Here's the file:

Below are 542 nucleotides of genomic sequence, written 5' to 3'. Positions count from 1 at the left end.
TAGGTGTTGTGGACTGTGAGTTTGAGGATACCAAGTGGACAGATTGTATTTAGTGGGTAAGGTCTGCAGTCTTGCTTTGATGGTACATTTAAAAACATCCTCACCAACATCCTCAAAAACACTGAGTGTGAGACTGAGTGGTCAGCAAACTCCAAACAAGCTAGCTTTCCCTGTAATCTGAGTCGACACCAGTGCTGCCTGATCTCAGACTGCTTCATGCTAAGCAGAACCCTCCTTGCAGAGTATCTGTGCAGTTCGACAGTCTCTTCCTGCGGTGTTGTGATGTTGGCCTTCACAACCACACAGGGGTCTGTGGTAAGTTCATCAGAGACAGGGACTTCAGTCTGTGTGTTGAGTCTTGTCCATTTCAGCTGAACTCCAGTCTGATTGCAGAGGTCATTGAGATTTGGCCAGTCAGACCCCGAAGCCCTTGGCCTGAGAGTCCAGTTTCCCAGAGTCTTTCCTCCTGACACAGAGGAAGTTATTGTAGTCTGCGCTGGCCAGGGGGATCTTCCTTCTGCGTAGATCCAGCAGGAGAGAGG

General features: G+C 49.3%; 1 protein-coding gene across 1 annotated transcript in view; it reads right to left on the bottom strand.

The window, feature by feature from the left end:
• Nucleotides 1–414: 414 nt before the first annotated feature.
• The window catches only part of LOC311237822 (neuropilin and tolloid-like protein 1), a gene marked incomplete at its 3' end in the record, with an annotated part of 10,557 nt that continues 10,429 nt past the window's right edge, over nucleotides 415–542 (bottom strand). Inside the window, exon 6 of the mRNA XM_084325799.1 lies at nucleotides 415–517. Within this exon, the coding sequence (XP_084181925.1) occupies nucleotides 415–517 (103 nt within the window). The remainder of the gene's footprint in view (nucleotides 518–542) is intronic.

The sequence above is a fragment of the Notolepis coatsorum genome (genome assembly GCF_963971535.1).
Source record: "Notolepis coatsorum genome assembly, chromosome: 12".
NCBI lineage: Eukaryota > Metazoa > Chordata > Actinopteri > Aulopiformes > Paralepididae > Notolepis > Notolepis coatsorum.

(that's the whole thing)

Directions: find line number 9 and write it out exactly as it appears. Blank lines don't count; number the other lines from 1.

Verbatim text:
NCBI lineage: Eukaryota > Metazoa > Chordata > Actinopteri > Aulopiformes > Paralepididae > Notolepis > Notolepis coatsorum.